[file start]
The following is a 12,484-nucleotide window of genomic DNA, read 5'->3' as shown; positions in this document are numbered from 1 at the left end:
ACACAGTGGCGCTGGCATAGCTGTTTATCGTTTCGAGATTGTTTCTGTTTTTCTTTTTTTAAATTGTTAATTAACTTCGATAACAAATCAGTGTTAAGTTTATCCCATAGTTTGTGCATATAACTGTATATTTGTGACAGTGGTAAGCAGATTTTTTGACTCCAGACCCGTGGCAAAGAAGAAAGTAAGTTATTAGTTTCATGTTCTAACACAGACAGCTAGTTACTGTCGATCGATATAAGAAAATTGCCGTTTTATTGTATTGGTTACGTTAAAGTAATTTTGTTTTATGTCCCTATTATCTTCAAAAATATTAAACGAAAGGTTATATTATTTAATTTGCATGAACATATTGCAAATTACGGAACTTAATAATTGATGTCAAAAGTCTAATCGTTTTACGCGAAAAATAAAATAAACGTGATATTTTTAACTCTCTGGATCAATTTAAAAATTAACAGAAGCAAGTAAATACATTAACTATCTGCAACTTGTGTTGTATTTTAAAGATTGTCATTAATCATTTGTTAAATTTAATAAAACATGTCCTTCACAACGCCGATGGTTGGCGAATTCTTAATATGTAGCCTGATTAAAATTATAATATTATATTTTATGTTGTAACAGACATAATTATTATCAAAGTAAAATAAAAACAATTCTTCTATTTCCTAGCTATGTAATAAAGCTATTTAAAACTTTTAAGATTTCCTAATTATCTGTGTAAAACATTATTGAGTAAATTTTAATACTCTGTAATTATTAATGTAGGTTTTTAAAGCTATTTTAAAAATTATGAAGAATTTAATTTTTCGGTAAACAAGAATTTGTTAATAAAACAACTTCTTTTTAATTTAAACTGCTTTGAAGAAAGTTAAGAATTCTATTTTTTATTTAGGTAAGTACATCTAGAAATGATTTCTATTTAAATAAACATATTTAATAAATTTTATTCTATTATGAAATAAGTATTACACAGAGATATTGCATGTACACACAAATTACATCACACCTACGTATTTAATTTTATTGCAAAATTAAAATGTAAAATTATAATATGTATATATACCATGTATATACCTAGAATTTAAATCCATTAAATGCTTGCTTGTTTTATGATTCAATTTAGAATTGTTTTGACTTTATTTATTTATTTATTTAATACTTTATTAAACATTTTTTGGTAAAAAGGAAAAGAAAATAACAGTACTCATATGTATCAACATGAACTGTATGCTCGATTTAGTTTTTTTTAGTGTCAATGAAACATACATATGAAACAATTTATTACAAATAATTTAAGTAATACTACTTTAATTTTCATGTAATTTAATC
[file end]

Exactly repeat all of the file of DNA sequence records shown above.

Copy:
The following is a 12,484-nucleotide window of genomic DNA, read 5'->3' as shown; positions in this document are numbered from 1 at the left end:
ACACAGTGGCGCTGGCATAGCTGTTTATCGTTTCGAGATTGTTTCTGTTTTTCTTTTTTTAAATTGTTAATTAACTTCGATAACAAATCAGTGTTAAGTTTATCCCATAGTTTGTGCATATAACTGTATATTTGTGACAGTGGTAAGCAGATTTTTTGACTCCAGACCCGTGGCAAAGAAGAAAGTAAGTTATTAGTTTCATGTTCTAACACAGACAGCTAGTTACTGTCGATCGATATAAGAAAATTGCCGTTTTATTGTATTGGTTACGTTAAAGTAATTTTGTTTTATGTCCCTATTATCTTCAAAAATATTAAACGAAAGGTTATATTATTTAATTTGCATGAACATATTGCAAATTACGGAACTTAATAATTGATGTCAAAAGTCTAATCGTTTTACGCGAAAAATAAAATAAACGTGATATTTTTAACTCTCTGGATCAATTTAAAAATTAACAGAAGCAAGTAAATACATTAACTATCTGCAACTTGTGTTGTATTTTAAAGATTGTCATTAATCATTTGTTAAATTTAATAAAACATGTCCTTCACAACGCCGATGGTTGGCGAATTCTTAATATGTAGCCTGATTAAAATTATAATATTATATTTTATGTTGTAACAGACATAATTATTATCAAAGTAAAATAAAAACAATTCTTCTATTTCCTAGCTATGTAATAAAGCTATTTAAAACTTTTAAGATTTCCTAATTATCTGTGTAAAACATTATTGAGTAAATTTTAATACTCTGTAATTATTAATGTAGGTTTTTAAAGCTATTTTAAAAATTATGAAGAATTTAATTTTTCGGTAAACAAGAATTTGTTAATAAAACAACTTCTTTTTAATTTAAACTGCTTTGAAGAAAGTTAAGAATTCTATTTTTTATTTAGGTAAGTACATCTAGAAATGATTTCTATTTAAATAAACATATTTAATAAATTTTATTCTATTATGAAATAAGTATTACACAGAGATATTGCATGTACACACAAATTACATCACACCTACGTATTTAATTTTATTGCAAAATTAAAATGTAAAATTATAATATGTATATATACCATGTATATACCTAGAATTTAAATCCATTAAATGCTTGCTTGTTTTATGATTCAATTTAGAATTGTTTTGACTTTATTTATTTATTTATTTAATACTTTATTAAACATTTTTTGGTAAAAAGGAAAAGAAAATAACAGTACTCATATGTATCAACATGAACTGTATGCTCGATTTAGTTTTTTTTAGTGTCAATGAAACATACATATGAAACAATTTATTACAAATAATTTAAGTAATACTACTTTAATTTTCATGTAATTTAATC